Companies need customers who can afford their products, which means that businesses benefit from social stability and broad prosperity. Companies also need educated, hard-working, ethical employees and reliable, efficient suppliers. And companies need public infrastructure – not only physical infrastructure like highways and airports, but also social infrastructure like good schools, safe neighborhoods, and effective legal systems.
Businesses that ignore the broader social and environmental context in which they operate are likely to pay a price: reputational damage and loss of brand value, falling sales, difficulties in recruiting talent, lower worker productivity, corruption, tougher government regulation, or an increase in climate-change-related costs.
There are now mobile phone apps that assess and grade large multinational companies’ supply chains for customers, investors, and public officials. Companies that score poorly risk losing sales and investors and triggering official regulatory or legal action.
For example, Apple’s brand was recently shaken by revelations about brutal workplace conditions at Foxconn factories in China, where most of its iPhones and iPads are assembled. In response to concerns among customers, employees, and shareholders, Apple has improved working conditions and agreed to regular reviews by an independent observer. Similarly, American and European clothing companies have been struggling to contain the reputational damage caused by lethal working conditions in Bangladeshi garment factories.
The Friedman-Simons view that businesses’ sole social responsibility is to increase profits assumes that competent, non-corrupt governments both provide the public goods necessary for a prosperous economy and contain the negative externalities, like pollution and climate change, that result from private economic activities. But, in the actual societies in which businesses function, governments are often unable or unwilling to provide required public goods or curb negative externalities. In response to “government failures,” companies face pressure from a variety of stakeholders – including incompetent and corrupt governments themselves – to address broad social and environmental problems.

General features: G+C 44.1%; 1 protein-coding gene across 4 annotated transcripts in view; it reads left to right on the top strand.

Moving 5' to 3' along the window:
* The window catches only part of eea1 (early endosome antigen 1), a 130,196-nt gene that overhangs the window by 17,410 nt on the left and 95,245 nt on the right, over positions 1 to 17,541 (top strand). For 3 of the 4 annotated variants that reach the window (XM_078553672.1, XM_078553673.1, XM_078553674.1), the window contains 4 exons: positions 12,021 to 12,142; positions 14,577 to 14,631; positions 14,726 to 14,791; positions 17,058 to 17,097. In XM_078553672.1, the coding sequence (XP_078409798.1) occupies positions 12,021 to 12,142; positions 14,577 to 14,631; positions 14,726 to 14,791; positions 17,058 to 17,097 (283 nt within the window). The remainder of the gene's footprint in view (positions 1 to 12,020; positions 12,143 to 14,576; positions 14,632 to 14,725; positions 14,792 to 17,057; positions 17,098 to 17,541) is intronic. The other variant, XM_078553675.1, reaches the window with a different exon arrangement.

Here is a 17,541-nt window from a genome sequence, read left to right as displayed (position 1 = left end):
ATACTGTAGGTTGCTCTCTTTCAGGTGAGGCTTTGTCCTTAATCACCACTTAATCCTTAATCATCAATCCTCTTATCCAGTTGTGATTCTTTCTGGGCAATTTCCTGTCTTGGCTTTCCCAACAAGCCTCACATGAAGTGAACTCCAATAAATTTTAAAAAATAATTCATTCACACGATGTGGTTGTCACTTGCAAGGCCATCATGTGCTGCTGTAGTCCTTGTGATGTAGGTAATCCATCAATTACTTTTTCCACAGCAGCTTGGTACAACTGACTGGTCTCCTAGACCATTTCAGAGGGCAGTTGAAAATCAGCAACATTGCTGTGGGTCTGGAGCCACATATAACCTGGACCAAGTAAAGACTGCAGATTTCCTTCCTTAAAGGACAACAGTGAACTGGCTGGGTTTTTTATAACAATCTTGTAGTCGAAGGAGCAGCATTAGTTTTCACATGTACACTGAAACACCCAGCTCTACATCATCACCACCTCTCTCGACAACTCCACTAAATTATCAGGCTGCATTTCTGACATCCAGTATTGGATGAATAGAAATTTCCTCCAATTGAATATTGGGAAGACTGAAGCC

But businesses cannot solve such problems by themselves. Solutions depend on innovative collaboration among private companies, non-profit organizations, and governments. This is already happening. For example, Walmart has teamed up with the Environmental Defense Fund to devise a strategy to eliminate 20 million tons of embedded carbon in the products on its shelves. Likewise, the European Union, the International Labor Organization, and the government of Bangladesh have cooperated with global companies on a pact to improve conditions for Bangladeshi garment workers.
Companies have a responsibility to their shareholders, but they also have a responsibility to the societies that grant them the right to operate. And they can fulfill both responsibilities profitably. There is no evidence for Simon’s assertion that a commitment to social or environmental values is undermining US companies’ competitiveness. In fact, recent evidence suggests the opposite: social and environmental responsibility can be a source of long-term competitive advantage.
This piece was originally published by Project Syndicate. It is reprinted with permission.